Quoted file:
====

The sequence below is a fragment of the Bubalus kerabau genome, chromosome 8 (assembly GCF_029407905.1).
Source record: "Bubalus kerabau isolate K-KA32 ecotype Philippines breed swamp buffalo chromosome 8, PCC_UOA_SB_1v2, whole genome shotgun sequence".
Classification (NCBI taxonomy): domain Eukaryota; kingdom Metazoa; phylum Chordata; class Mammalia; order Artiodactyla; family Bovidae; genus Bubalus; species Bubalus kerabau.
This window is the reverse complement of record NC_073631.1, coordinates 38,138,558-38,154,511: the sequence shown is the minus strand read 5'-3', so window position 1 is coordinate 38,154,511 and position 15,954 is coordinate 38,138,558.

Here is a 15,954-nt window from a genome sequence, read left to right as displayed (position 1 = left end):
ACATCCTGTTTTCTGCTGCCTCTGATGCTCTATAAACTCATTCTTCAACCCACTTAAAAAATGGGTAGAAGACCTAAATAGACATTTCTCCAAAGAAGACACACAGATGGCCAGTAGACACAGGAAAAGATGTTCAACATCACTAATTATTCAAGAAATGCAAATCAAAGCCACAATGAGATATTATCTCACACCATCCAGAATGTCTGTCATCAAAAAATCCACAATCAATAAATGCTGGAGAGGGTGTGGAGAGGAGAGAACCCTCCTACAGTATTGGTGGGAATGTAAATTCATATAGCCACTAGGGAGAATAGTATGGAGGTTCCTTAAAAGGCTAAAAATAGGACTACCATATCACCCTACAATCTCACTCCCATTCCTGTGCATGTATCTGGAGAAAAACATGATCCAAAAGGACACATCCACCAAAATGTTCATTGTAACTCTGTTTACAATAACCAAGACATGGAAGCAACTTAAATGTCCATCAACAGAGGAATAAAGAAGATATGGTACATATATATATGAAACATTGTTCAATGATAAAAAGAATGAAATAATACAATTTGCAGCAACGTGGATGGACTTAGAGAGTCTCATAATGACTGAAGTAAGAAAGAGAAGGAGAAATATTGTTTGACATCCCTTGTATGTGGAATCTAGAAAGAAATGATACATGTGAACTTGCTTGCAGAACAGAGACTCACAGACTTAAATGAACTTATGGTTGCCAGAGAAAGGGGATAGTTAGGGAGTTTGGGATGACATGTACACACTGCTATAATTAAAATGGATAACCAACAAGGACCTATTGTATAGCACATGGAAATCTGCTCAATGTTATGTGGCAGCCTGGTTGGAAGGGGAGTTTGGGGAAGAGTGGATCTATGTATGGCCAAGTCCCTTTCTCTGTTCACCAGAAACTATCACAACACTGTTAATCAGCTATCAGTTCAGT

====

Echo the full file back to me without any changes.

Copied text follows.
The sequence below is a fragment of the Bubalus kerabau genome, chromosome 8 (assembly GCF_029407905.1).
Source record: "Bubalus kerabau isolate K-KA32 ecotype Philippines breed swamp buffalo chromosome 8, PCC_UOA_SB_1v2, whole genome shotgun sequence".
Classification (NCBI taxonomy): domain Eukaryota; kingdom Metazoa; phylum Chordata; class Mammalia; order Artiodactyla; family Bovidae; genus Bubalus; species Bubalus kerabau.
This window is the reverse complement of record NC_073631.1, coordinates 38,138,558-38,154,511: the sequence shown is the minus strand read 5'-3', so window position 1 is coordinate 38,154,511 and position 15,954 is coordinate 38,138,558.

Here is a 15,954-nt window from a genome sequence, read left to right as displayed (position 1 = left end):
ACATCCTGTTTTCTGCTGCCTCTGATGCTCTATAAACTCATTCTTCAACCCACTTAAAAAATGGGTAGAAGACCTAAATAGACATTTCTCCAAAGAAGACACACAGATGGCCAGTAGACACAGGAAAAGATGTTCAACATCACTAATTATTCAAGAAATGCAAATCAAAGCCACAATGAGATATTATCTCACACCATCCAGAATGTCTGTCATCAAAAAATCCACAATCAATAAATGCTGGAGAGGGTGTGGAGAGGAGAGAACCCTCCTACAGTATTGGTGGGAATGTAAATTCATATAGCCACTAGGGAGAATAGTATGGAGGTTCCTTAAAAGGCTAAAAATAGGACTACCATATCACCCTACAATCTCACTCCCATTCCTGTGCATGTATCTGGAGAAAAACATGATCCAAAAGGACACATCCACCAAAATGTTCATTGTAACTCTGTTTACAATAACCAAGACATGGAAGCAACTTAAATGTCCATCAACAGAGGAATAAAGAAGATATGGTACATATATATATGAAACATTGTTCAATGATAAAAAGAATGAAATAATACAATTTGCAGCAACGTGGATGGACTTAGAGAGTCTCATAATGACTGAAGTAAGAAAGAGAAGGAGAAATATTGTTTGACATCCCTTGTATGTGGAATCTAGAAAGAAATGATACATGTGAACTTGCTTGCAGAACAGAGACTCACAGACTTAAATGAACTTATGGTTGCCAGAGAAAGGGGATAGTTAGGGAGTTTGGGATGACATGTACACACTGCTATAATTAAAATGGATAACCAACAAGGACCTATTGTATAGCACATGGAAATCTGCTCAATGTTATGTGGCAGCCTGGTTGGAAGGGGAGTTTGGGGAAGAGTGGATCTATGTATGGCCAAGTCCCTTTCTCTGTTCACCAGAAACTATCACAACACTGTTAATCAGCTATCAGTTCAGT